As an Arminian Christian, I stand with my Calvinist brothers and sisters on just about every consequential issue. There is, however, a key theological issue that causes us, at times, to arrive at the same positions by a slightly different path.
My Calvinist friend posted a Facebook status this week that I understand to be a quote from John Piper:
“Do we belong to God because we come to Jesus or do we come to Jesus because we belong to God?”
In a clever way, this highlights the dilemma ardent Calvinism faces. The fact is that we all belong to God by right; we are His creation and the sheep of His pasture, as the Psalmist so beautifully wrote. Here is the rub: Will we surrender the rights of ownership back to the God who first bequeathed them to us? Or will we obsessively cling to our individuality, diminishing ourselves in the process from what we could be if we allowed our lives to be suffused with the radiance of the One who bestows upon us our very life and breath?
The true Calvinist contends that our relationship with God is completely dependent on His choice, not ours. I almost agree. St. Augustine used the analogy of a child who is offered a tantalizing morsel of candy; do we incessantly praise the power of choice the little crumbcruncher uses when he opts for the candy? (Augustine, I’m quite sure, did not employ the term “crumb cruncher”, but you get the gist.) Of course not. Nonetheless, the child does have to reach out his hand and accept the candy. In the same way, but on an infinitely grander scale, we would be fools not to accept Christ’s offer of salvation if we truly understood it. But although God may do most of the work, in the end, the power of choice is ours.
Simply put, I have no choice but to believe, after observing the grand scheme of life for nearly 35 years, that free will is real and not an artificial construct. Jonathan Edwards, great evangelist that He was, nonetheless essentially denied free will and opted for a mechanistic outlook 250 years ago. Today’s Calvinists, joyfully but inexplicably, seem eager to follow in the footsteps of their forebear.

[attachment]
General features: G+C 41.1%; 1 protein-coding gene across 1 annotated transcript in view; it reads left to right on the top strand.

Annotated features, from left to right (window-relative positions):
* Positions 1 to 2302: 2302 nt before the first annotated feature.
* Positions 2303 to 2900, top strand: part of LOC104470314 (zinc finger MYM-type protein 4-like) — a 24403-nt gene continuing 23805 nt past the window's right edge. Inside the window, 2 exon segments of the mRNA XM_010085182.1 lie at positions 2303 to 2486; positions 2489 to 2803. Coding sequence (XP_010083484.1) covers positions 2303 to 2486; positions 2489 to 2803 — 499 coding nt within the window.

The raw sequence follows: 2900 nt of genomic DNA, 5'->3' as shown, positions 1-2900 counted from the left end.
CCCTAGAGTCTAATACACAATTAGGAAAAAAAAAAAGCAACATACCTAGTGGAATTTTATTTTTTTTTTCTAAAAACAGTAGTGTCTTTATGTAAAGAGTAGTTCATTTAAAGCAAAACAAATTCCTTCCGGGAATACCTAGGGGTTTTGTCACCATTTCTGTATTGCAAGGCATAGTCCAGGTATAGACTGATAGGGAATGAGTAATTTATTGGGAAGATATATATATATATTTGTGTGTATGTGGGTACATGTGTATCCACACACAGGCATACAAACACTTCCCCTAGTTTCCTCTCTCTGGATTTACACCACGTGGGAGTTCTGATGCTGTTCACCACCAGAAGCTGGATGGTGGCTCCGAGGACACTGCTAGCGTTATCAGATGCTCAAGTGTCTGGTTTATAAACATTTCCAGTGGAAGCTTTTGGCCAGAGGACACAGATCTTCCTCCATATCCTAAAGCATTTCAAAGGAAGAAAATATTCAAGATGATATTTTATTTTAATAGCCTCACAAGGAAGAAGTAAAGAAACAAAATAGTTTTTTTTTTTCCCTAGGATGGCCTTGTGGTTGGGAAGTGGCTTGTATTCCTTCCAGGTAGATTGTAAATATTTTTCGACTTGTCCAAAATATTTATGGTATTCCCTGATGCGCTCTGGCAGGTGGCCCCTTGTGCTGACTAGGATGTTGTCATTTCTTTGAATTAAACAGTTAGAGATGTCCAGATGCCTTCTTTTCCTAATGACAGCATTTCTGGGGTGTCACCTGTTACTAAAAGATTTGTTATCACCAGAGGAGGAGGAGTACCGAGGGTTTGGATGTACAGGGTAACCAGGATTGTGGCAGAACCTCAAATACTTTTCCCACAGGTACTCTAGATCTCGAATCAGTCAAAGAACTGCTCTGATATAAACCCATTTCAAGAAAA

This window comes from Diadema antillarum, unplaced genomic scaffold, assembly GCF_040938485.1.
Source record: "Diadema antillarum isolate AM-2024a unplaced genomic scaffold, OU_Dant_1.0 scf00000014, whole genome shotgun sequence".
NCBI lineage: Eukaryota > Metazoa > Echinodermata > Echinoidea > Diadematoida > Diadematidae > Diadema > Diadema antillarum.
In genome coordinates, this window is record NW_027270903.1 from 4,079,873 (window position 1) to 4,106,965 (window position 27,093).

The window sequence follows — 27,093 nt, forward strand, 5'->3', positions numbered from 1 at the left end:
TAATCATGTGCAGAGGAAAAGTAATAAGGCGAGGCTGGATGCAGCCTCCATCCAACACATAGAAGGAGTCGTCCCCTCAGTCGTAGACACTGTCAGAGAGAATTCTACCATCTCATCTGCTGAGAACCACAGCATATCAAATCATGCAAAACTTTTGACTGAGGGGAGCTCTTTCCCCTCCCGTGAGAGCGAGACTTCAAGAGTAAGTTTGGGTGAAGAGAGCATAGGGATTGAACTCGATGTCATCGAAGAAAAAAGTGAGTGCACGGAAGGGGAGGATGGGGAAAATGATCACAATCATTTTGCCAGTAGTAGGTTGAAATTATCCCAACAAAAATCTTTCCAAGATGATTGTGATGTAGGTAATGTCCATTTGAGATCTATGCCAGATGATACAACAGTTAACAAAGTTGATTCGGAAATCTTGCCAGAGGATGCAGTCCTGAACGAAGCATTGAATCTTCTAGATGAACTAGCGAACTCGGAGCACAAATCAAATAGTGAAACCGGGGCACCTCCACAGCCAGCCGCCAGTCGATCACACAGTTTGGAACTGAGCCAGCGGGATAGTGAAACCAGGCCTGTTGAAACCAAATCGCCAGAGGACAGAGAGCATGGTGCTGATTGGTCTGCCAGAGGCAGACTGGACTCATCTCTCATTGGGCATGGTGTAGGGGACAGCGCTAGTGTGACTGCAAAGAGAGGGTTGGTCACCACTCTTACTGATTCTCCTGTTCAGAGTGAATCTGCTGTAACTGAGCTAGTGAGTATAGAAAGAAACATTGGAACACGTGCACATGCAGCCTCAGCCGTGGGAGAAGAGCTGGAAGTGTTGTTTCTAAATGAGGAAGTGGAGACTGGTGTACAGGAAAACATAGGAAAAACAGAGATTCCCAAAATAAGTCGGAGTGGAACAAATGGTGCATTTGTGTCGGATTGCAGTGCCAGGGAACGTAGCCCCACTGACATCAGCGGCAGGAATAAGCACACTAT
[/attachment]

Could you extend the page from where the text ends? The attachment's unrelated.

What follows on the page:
There certainly are many factors that come into play in my life that preceded my very existence and that ultimately, God and God alone controls. Indeed, I do not question the ultimate sovereignty of God or that He governs in the affairs of men, as Benjamin Franklin so aptly put it. But clearly, God chose to cede some sovereignty to humanity in the very process of creation. Man could not be justly held liable for sin if He were predestined or intended to sin from the beginning. The nature of God is holy and holiness not only prefers righteousness to sin, but is antithetical to sin.
This is not to say, of course, that God does not constantly amaze His followers by bringing beauty from ashes. The mystery of grace, from the time of the Old Testament patriarch Joseph to the present is that God can take what is intended for evil and transform its results into long-term good. But that does not negate the superiority of a grace-filled world to a sinful, fallen one and a righteous God is not neutral between the two, let alone casting a lot on the side of the former.